In my attempt to describe my experience of the film, I struggle to find a starting point. Ordered, lucid verbal analysis just feels, for a lack of a more specific word, wrong for me when applied an Alejandro Jodorowsky work.
Dance was a ghost of a film. I took an extra long lunch break from work to see it today and for the rest of the day, have felt uncomfortable and restless. It seemed like the film broke open the floodgates that typically hold back my societally improper and unsanctioned fetishes, impulses, nightmares, thoughts, imaginings, which I typically try to ignore, avoid, repress, and deny over the course of a typical day, to spur an interior psychoanalytic party. My personal mental imagery spurred on by the film that ran simultaneous to what I was physically seeing became very much a part of my experience. And this makes reviewing my experience of the film in detail an inscrutable and discomforting task.
I found The Holy Mountain to be fun, entertaining, and a breeze to get through. What I have seen of El Topo I found to diverting, as well. The Dance of Reality is more normal, more accessible, more conventionally structured and written than all of Jodorowsky’s previous outings, but yet, I found it far tougher to get through. There’s less a sense of unhinged, off-the-wall craziness. It is a more a melancholy-tinged, acrimonious craziness. With the exception of the stretch where Jaime (Brontis Jodorowsky) serves as the groom for the Colonel’s horse, I was not mesmerized by the film, switching between fidgeting my butt and legs and dancing with shadow voices and recollections from my former, younger selves.
Though Holy Mountain and El Topo have imagery that is a lot more “disturbing” and “exploitationist-flavored,” this one also left me feeling more sick and morose. One particular moment that made me feel queasy and induced me to groan audibly in the theater — Sara (Pamela Flores), a full-bodied soprano vocalist (she sings all of her lines), raises her dress to reveal her naked lower body, straddles her husband Jaime and then pees on him as part of a frantic ritual prayer to an Abrahamic God to cure him of a flesh-rotting plague. Mid-piss, she queefs, which jets this uncanny, miraculous ball of mist downward toward Jaime’s face. (Don’t get me wrong though — that I felt queasy did not mean that I disliked the scene. In fact, I found it to carry an indelible grace, courtesy of Jodorowsky’s brazen direction and the actors’ steadfast performances.) Additionally, whereas seeing actors without limbs in slapstick situations in his previous films had me feeling a manic glee, in Dance, their antics weighed me down with guilt and pity, an emotion I usually try my damndest to repress because we are taught that people do not like pity to rain down on them from the heights of privilege.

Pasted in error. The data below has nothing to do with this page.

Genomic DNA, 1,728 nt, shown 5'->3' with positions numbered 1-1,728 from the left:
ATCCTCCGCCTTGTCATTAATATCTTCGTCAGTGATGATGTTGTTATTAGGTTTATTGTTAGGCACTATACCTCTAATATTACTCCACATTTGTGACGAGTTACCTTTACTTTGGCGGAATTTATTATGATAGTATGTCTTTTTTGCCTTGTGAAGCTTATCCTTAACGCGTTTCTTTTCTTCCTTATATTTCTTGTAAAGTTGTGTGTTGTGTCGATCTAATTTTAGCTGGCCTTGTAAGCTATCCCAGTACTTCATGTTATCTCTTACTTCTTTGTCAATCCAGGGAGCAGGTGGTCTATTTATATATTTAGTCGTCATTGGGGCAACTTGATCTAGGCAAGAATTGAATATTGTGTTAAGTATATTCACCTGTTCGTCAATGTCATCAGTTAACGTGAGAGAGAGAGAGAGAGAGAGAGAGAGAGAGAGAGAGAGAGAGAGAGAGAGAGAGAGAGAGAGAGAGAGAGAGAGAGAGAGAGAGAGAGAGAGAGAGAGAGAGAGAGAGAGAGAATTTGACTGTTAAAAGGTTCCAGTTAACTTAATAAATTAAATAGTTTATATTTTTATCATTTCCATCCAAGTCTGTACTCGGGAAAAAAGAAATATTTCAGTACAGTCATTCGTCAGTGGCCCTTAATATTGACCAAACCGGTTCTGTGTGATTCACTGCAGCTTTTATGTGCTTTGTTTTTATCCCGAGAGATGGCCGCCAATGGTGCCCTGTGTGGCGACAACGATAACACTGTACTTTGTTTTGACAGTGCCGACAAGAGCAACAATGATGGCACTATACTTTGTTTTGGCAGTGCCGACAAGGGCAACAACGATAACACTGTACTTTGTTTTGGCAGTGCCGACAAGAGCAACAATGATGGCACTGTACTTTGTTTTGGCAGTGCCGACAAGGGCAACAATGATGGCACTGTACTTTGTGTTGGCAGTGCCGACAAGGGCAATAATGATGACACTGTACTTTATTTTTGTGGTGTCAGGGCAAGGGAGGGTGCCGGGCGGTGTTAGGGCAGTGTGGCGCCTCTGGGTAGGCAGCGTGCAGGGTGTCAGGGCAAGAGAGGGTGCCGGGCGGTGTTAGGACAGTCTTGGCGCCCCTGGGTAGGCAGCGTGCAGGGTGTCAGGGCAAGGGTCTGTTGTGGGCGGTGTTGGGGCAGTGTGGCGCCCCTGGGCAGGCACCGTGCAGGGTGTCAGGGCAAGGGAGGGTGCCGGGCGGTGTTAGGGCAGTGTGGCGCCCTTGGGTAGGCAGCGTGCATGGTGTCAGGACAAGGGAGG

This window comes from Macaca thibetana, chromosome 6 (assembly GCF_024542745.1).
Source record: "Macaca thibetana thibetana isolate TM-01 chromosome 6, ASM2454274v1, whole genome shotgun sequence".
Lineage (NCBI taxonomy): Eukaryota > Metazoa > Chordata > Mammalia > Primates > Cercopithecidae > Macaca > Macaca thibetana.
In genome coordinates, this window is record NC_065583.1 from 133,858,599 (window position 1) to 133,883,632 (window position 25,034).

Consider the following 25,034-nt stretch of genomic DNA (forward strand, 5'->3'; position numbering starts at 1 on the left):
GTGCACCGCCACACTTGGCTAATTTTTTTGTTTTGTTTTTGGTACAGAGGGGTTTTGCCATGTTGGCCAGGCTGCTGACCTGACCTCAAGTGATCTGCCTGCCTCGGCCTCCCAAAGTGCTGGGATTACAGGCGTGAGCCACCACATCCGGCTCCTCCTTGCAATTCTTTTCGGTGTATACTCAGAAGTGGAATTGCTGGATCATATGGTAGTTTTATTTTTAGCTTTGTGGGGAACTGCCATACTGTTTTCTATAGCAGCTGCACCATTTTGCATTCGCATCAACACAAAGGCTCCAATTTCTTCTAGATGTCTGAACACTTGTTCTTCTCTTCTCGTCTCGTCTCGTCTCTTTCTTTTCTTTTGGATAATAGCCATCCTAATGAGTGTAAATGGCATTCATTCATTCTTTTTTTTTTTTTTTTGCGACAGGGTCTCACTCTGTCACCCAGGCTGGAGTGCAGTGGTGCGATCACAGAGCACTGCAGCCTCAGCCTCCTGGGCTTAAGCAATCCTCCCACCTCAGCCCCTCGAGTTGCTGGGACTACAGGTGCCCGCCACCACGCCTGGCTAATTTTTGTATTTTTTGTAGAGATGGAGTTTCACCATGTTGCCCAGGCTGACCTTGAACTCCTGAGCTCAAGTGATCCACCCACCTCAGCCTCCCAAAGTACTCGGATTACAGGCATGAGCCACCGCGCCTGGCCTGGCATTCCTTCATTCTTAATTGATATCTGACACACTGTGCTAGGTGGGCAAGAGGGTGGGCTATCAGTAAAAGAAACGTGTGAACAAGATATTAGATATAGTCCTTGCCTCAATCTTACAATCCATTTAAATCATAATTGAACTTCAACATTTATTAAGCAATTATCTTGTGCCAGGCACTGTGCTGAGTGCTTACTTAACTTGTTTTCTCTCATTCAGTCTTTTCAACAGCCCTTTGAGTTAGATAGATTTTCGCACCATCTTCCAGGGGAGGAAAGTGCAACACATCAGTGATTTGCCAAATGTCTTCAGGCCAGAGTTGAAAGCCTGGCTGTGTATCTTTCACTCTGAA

I wonder why Jodorowsky is so fixated on people without limbs. And I am not sure how I feel about his usage of amputee actors. On one hand, I am glad he is paying people from unfortunate circumstances, meager as their pay may be. On the other, there is a patina of mockery and exploitation that accompanies their appearances.
Having now seen two Jodorowsky-related films in one year, Jodorowsky’s Dune and The Dance with Reality, I would like to proceed by reading Jodorowsky’s scifi comics, which from a cursory glance on Amazon look to be highly regarded, but unfortunately, also look to be highly out of print.